Not long after, in 1922, the Baseball Cyclopedia by New York sportswriter, Ernest J. Lanigan was published and established a new statistical format. Almost 30 years later when Mickey Mantle began his assault in Yankee pinstripes, statistician Hy Turkin published The Complete Encyclopedia of Baseball. Computer data processing statistician, David Neft proposed the most comprehensive guide to baseball statistics ever published.in 1965. Neft went above and beyond most to record his monumental 2,357-page reference book The Encyclopedia of Baseball that was finally completed in 1969. By 1988, Total Baseball was released by Warner Books, it was unique because it used sophisticated technology to cross-refence historical data and marked a new triumph of science in baseball record-keeping.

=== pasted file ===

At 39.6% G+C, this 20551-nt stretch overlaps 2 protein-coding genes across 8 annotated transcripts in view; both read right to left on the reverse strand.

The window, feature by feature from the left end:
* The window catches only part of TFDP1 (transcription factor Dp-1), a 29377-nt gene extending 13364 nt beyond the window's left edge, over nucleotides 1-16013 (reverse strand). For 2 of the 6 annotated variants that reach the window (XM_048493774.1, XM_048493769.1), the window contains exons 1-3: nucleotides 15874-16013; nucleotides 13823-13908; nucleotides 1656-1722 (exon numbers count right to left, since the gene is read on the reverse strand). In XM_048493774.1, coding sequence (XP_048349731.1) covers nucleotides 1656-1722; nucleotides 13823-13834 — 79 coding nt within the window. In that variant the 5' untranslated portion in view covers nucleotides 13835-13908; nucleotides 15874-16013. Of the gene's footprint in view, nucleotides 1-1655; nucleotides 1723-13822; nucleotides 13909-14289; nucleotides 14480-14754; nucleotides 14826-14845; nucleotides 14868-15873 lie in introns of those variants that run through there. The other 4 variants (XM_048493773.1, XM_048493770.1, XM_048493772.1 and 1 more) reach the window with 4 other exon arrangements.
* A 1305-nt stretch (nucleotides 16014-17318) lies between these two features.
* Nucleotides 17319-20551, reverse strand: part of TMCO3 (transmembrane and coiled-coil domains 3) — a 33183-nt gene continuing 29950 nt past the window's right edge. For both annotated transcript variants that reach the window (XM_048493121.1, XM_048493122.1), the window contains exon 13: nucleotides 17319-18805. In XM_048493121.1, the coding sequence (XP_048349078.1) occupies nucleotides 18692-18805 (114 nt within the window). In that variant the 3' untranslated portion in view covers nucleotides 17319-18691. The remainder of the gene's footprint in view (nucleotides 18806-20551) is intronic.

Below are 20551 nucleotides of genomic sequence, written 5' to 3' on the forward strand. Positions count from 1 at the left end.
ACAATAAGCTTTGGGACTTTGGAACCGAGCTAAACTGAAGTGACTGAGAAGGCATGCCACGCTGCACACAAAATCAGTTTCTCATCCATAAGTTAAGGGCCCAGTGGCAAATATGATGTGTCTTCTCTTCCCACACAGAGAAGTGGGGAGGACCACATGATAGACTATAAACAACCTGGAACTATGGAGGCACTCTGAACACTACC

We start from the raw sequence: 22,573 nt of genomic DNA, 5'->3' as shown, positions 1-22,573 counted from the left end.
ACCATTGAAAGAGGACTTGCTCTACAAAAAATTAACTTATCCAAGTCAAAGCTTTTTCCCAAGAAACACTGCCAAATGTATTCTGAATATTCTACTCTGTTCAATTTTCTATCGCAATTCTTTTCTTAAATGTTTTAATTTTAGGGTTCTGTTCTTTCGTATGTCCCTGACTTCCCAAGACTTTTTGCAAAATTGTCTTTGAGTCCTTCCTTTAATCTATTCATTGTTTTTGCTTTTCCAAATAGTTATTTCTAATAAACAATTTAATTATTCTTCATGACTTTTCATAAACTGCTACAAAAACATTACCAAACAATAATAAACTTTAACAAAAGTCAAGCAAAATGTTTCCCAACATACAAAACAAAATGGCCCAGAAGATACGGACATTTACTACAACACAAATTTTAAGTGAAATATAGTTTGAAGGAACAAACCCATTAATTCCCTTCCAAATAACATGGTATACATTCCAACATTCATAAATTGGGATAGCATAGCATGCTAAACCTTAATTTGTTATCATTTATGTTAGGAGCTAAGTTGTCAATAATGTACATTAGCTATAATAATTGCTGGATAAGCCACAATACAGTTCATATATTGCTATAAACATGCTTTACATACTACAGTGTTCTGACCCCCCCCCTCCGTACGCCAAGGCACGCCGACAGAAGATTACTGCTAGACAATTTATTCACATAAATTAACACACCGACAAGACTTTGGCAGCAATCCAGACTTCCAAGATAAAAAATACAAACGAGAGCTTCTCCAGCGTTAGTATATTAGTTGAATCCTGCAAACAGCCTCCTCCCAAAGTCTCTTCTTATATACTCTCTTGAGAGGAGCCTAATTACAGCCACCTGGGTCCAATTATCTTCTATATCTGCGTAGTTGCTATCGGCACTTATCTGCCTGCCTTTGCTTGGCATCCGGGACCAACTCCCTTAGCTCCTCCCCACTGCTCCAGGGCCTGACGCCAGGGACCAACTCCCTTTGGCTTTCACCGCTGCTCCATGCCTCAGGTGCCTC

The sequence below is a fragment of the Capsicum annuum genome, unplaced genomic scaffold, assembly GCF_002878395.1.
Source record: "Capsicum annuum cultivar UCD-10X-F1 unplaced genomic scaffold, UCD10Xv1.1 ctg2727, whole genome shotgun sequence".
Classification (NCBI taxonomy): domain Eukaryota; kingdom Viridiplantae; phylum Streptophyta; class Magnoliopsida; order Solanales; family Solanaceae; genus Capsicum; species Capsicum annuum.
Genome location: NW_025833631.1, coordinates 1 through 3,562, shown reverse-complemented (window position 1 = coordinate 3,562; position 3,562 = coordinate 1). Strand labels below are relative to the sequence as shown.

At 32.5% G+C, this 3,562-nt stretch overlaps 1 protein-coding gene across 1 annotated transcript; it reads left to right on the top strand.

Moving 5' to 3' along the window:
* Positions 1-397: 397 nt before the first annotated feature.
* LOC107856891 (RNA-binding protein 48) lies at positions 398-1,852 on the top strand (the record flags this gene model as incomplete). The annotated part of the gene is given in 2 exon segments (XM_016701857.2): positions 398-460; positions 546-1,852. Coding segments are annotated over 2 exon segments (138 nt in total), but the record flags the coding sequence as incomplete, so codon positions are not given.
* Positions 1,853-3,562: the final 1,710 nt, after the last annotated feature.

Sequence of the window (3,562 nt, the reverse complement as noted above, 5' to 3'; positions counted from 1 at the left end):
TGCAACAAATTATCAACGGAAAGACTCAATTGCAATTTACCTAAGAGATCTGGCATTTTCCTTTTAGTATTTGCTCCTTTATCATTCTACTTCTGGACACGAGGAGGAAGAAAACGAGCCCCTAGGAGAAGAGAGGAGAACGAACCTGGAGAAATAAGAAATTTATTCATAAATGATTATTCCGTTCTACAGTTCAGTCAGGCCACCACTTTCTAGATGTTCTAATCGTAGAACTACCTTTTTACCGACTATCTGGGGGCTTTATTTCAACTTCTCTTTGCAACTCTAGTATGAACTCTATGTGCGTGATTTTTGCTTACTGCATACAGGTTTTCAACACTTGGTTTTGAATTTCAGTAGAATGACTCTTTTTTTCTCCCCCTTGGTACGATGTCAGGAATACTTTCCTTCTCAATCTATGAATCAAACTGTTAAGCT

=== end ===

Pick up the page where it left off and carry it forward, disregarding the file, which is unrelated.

As compiled statistics captured the language of the game and became an important part of America’s baseball diet, early immortals of the game were using the collection of tallies to develop strategies.
In the 1930’s, Branch Rickey of the St. Louis Browns was the first known baseball executive to hire a statistician. Later, in 1947 (the same year Jackie Robinson broke the color barrier) Rickey, as head of the Brooklyn Dodgers, hired a full-time statistician named Allan Roth. Roth incorporated early forms of on-base percentage and player performances in hitter-pitcher counts that pioneered statistical analysis.
But it was not until Earnshaw Cook published his groundbreaking book, Percentage Baseball in 1964 that baseball statistics as science created a new framework for game analysis.
Percentage Baseball or the Beginning of the End?
In 1921, Princeton University engineering graduate, Earnshaw Cook began his quest to use his background in objective studies to prove that Ty Cobb was a better player than Babe Ruth. Along the way, the Manhattan Project consultant launched a scientific approach to baseball that culminated in his book Percentage Baseball In 1964.